"I did well with widows," said Cotton. "There was one in particular who trusted me, after a year or two in the business, who had me do a CMA (comparative market analysis report) on a waterfront property. And I sold it." That sale opened the door to three others, he said.

"I just basically treated these widows like they were the grandmother I never had," he said. "One led to another and another and another. I loved that generation."

Working with those older widows, he said, taught him the importance of respecting his clients’ welfare.

"Your own grandmother, if you’re helping her with her affairs — she wants you to ask of yourself, ‘Is the action I’m about to take in the best interest of my grandmother?’ " he said.

Take that attitude to work every day, he said.

"The central theme of my book is: To be successful on the high end, you have to be asking yourself that question a hundred times a day," he said. "Ask yourself: Is the advice I’m about to give in the best interest of my clients?"

Not that the book is all touchy-feely. Most of it is hard-knocks stuff: How to analyze high-end comparable-sales data; page-by-page preparation materials for pre-listing appointments (including straight advice on how to dress and behave); considerations for a commission structure; what information to present — and specific wording on how to say it — at a second appointment in order to gain the listing agreement.

Cotton also devotes considerable space to the tools an agent needs in order to penetrate the luxury sphere.

In addition to building an "expert" aura through writing (letters to the editor, paying for "advertorial" space in local papers, or sending out detailed reports to HNWIs, for example), he suggests methods for immersing oneself in local property values.

Courses in appraisals consistently helped him nail appropriate listing prices, he said.

He gently divides wealthy clients into four categories, each of which needs certain kinds of attention:

  • The Wannas, who have attained a $1 million total net worth "after scraping together values on their homes, cars, jewelry, boats and high-end stainless-steel appliances;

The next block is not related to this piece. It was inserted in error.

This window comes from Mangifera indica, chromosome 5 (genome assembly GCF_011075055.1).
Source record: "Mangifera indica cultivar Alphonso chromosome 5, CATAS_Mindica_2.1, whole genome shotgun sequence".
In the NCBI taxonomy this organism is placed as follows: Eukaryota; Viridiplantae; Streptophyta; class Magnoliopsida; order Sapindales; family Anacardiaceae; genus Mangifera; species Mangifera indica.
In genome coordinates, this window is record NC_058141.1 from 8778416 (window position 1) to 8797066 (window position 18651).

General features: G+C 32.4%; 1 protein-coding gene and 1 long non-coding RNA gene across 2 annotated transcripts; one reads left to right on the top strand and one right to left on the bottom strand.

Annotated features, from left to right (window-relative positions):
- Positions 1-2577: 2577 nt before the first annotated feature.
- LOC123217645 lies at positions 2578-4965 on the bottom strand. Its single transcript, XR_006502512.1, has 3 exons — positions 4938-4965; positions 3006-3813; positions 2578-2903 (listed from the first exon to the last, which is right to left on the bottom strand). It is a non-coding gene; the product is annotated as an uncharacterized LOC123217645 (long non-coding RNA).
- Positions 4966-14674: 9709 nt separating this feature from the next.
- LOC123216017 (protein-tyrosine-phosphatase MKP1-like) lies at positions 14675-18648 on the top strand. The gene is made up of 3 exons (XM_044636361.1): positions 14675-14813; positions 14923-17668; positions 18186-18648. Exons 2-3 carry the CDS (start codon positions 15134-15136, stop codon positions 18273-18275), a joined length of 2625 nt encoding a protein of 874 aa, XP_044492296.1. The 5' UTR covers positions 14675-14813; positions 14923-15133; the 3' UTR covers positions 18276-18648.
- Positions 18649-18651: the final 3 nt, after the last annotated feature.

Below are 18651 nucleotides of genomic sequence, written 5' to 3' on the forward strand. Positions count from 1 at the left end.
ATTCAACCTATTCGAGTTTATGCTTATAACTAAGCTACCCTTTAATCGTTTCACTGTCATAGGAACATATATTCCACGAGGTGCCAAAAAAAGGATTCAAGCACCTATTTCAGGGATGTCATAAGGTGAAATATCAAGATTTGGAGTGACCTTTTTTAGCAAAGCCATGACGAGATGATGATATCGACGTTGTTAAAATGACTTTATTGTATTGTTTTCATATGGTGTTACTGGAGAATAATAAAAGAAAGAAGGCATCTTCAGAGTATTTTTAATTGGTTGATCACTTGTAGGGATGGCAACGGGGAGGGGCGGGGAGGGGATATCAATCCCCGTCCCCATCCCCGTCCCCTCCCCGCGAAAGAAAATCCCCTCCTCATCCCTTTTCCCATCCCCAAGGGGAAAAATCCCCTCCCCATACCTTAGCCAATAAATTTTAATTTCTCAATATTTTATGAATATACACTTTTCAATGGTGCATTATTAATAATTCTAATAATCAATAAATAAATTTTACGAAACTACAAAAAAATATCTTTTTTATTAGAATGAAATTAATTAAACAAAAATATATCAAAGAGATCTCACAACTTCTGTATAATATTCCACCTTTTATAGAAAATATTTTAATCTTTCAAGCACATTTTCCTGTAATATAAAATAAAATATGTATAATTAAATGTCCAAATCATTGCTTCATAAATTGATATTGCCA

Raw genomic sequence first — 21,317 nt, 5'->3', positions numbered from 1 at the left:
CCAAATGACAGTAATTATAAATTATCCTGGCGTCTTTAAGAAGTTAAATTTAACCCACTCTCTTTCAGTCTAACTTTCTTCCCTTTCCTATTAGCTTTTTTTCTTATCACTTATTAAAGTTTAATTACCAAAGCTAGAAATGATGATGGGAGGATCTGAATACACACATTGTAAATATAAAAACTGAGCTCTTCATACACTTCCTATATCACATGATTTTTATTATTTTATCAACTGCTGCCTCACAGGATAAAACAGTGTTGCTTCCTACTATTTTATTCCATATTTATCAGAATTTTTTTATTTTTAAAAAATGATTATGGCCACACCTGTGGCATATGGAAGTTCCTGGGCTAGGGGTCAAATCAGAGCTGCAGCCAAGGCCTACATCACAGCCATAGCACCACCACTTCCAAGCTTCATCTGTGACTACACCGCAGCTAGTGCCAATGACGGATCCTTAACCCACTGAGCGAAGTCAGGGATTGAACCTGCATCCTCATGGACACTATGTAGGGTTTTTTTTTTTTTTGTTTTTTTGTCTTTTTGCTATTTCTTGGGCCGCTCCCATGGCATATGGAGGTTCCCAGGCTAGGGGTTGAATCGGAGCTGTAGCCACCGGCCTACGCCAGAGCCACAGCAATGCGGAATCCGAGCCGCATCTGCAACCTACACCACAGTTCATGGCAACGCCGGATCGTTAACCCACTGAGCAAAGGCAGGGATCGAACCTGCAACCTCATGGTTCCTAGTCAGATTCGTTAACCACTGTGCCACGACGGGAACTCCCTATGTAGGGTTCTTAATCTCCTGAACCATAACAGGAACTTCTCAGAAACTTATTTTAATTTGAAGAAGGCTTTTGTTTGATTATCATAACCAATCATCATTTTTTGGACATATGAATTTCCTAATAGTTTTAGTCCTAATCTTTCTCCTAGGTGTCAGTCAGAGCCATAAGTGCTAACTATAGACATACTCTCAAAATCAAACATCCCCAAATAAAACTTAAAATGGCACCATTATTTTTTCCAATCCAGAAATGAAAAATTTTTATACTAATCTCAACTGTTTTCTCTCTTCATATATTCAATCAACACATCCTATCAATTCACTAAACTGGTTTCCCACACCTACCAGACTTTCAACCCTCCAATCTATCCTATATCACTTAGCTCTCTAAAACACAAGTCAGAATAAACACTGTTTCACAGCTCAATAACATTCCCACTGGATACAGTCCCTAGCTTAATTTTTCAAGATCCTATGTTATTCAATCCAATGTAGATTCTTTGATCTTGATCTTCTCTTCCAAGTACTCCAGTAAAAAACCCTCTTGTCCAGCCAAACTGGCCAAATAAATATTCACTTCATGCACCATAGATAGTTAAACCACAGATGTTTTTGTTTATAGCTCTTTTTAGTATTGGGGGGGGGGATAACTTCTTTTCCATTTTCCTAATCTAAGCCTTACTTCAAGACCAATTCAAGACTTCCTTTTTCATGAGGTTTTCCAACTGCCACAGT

• The Kindas, with net worth of $1 million to $25 million (typically executives, highly skilled professionals or business owners). They see themselves as unique and love owning things that say "limited edition";
  • The Reallys, with $25 million to $100 million net worth. They’ve made or inherited so much money they have time for political activism. "They’re smart and want everyone to know it," Cotton writes;
  • The Supers, with $100 million and more. They don’t need outward signs of wealth or status, but often have them. "They might drive a hybrid car to the private airfield where they keep their jet," he writes.

But how is an agent to know which is which? It’s not always apparent and may take some time, Cotton said. And guessing can be hazardous.

"We have a lot of crazy-rich people here (on Cape Cod), people who drive around in 25-year-old cars and have old clothes on," Cotton said, "but they may have a $40 million jet at the airport."

Besides, he said, even for the agent who aspires to lead the luxury-home pack, it’s foolhardy to turn down doing business with someone who has even a modest listing. For one thing, expensive properties can take a long time to sell, and you have to pay your bills somehow.

For another, you never know where a given sale might lead.

"Sometimes they buy a low-priced house but have a brother who’s a CEO of a company," he said.

"You should treat everyone like a millionaire regardless of their price range," he said. "You can’t go wrong treating everybody well. It sounds trite, but it works."

Read more real estate profiles.